Failing-Company Doctrine

Antitrust Law.  The term failing company doctrine, also sometimes referred to as the “failing firm defense,” is a rule that permits a merger between competitors that otherwise would not be permitted under antitrust laws when one of the merging companies is bankrupt or close to failure.


“The 1992 guidelines provide a limited defense for failing firms and failing divisions of firms.  The defense is available if impending failure would cause the assets of one party to leave the market if the merger does not occur.  Thus to establish a failing firm defense, the parties must show that the failing firm cannot (1) meet its financial obligations, (2) reorganize in bankruptcy, and (3) find another buyer whose purchase of the firm would pose lesser anticompetitive risks.  The parties must further show that (4) without the merger, the failing firm’s assets will exit the market.”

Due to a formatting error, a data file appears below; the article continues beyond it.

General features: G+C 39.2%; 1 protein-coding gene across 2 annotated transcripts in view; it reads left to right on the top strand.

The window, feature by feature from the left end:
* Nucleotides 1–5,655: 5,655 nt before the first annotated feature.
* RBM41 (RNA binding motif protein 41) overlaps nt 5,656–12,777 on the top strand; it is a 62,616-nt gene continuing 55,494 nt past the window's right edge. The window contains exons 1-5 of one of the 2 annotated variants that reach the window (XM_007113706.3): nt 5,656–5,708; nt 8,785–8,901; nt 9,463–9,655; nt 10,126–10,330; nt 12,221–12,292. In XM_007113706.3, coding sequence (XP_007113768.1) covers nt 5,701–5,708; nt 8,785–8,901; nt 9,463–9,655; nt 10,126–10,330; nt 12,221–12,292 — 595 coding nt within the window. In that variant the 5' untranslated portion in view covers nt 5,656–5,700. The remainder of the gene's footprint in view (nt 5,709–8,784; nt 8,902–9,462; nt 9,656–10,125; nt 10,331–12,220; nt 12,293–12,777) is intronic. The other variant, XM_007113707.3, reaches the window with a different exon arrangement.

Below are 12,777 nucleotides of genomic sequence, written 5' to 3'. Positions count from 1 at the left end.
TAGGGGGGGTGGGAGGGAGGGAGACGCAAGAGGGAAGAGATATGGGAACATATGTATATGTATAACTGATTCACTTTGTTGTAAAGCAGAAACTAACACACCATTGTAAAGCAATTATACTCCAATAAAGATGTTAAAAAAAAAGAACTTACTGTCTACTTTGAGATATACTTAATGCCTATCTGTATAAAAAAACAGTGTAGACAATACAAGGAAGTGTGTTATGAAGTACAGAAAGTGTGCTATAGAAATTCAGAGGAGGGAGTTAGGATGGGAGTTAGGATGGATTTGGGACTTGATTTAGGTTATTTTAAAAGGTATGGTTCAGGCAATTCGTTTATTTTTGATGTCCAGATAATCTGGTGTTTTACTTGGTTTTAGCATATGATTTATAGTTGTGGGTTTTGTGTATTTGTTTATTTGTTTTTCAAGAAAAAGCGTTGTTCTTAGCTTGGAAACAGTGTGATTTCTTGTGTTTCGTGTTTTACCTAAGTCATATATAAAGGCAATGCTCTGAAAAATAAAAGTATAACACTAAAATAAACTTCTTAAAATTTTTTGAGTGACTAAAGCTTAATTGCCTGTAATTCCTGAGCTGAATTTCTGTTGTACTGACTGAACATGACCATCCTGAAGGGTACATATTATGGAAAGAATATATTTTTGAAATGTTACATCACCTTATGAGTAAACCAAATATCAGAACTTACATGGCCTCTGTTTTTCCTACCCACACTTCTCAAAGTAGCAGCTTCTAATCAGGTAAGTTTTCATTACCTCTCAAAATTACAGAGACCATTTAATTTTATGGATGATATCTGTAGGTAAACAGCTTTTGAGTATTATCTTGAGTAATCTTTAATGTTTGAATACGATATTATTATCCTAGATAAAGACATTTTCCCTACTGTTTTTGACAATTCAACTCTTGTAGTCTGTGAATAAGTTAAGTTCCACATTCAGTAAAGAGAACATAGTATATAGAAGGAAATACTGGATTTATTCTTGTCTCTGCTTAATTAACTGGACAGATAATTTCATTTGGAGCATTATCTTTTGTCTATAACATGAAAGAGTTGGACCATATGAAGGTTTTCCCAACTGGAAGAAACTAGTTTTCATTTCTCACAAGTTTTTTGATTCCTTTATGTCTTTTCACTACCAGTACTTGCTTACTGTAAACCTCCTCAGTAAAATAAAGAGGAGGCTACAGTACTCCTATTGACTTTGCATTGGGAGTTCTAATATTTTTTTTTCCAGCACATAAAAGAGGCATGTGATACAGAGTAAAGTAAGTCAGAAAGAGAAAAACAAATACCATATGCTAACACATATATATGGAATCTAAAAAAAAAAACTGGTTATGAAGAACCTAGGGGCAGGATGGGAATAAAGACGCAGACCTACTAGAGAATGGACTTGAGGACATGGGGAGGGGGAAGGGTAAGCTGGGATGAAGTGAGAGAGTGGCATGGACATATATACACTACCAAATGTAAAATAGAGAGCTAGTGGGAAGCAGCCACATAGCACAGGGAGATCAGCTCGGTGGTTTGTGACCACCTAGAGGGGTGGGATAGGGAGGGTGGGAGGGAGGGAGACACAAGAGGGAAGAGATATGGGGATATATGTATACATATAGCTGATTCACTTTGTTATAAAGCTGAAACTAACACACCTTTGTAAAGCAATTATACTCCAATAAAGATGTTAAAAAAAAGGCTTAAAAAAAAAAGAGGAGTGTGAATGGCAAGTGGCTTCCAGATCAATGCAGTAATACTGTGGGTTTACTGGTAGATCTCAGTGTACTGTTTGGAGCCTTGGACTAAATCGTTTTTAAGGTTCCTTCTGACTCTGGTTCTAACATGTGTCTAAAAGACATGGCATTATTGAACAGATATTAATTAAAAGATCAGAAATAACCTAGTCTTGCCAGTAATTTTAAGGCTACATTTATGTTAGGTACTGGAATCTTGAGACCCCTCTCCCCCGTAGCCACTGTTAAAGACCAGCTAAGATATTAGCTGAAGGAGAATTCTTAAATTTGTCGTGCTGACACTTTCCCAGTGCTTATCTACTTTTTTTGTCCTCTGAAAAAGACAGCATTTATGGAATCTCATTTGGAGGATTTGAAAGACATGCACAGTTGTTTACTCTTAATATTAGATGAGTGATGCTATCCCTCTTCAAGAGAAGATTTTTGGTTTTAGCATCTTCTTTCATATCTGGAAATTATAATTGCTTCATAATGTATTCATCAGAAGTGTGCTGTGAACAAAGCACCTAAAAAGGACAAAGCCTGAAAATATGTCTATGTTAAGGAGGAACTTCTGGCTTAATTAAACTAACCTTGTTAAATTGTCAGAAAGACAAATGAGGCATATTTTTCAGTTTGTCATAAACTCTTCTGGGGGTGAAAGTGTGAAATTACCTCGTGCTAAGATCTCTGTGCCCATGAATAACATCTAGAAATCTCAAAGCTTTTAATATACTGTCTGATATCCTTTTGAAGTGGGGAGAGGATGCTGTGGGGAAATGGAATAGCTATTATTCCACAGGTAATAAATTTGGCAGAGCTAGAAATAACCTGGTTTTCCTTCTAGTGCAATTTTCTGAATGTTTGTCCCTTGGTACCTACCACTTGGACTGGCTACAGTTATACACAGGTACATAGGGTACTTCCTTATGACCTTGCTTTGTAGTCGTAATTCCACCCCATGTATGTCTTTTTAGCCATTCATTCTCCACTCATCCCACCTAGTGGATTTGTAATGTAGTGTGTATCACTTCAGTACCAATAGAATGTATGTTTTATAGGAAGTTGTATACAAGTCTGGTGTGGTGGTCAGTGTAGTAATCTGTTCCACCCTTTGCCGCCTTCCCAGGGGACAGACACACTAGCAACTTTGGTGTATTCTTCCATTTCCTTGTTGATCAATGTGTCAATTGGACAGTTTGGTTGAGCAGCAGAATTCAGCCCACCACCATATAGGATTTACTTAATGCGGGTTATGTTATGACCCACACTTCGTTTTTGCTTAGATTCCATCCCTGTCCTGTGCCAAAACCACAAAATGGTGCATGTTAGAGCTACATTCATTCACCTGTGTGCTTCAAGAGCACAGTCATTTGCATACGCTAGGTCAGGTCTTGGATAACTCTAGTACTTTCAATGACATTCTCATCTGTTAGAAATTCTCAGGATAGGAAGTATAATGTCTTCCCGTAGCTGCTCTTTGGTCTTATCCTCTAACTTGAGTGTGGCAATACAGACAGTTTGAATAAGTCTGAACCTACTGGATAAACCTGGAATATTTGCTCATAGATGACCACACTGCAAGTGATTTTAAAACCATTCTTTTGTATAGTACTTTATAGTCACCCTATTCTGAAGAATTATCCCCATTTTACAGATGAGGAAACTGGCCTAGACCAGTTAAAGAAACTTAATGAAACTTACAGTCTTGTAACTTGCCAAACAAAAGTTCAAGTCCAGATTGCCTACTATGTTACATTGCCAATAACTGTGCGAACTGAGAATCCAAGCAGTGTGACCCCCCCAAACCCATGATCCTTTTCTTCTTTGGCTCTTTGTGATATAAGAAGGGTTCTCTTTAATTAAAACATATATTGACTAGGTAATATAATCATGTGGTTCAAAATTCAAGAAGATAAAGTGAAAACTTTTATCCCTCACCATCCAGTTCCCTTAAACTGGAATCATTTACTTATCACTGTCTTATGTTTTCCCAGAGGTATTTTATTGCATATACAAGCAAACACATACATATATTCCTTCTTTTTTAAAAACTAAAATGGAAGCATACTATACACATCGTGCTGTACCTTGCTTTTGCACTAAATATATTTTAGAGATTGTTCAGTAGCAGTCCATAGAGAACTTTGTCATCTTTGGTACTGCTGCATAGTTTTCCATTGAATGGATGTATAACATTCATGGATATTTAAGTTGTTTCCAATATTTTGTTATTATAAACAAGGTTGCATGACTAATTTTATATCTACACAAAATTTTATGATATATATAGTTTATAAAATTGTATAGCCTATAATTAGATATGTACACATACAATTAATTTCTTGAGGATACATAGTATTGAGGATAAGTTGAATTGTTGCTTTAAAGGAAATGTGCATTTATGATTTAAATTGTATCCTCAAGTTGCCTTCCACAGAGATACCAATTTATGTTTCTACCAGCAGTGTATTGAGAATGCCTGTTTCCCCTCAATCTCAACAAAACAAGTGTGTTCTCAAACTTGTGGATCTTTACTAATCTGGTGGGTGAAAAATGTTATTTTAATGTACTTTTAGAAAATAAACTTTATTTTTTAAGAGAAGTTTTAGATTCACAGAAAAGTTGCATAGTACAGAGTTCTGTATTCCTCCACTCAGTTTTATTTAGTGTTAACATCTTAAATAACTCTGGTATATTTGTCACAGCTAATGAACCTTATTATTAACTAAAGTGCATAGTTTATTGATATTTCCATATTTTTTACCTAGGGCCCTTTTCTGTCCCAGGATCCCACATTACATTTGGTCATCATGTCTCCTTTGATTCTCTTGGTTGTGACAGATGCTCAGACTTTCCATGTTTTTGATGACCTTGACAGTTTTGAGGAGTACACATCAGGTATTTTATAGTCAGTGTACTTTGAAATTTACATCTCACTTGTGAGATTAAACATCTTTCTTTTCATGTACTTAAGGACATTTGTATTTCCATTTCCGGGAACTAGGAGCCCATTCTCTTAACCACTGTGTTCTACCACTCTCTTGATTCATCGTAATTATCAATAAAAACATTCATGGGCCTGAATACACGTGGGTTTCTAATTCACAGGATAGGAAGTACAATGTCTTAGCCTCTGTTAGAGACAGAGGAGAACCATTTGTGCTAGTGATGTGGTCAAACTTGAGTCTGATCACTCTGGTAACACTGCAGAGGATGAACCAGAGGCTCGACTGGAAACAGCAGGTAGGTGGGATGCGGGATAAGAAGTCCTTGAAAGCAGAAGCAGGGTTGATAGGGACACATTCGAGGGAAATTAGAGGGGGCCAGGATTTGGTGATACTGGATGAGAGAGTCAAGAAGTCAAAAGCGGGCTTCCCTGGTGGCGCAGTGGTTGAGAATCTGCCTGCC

Source:  Ernest Gellhorn & William E. Kovacic, Antitrust Law and Economics in a Nutshell 398-99 (4th ed. 1994).

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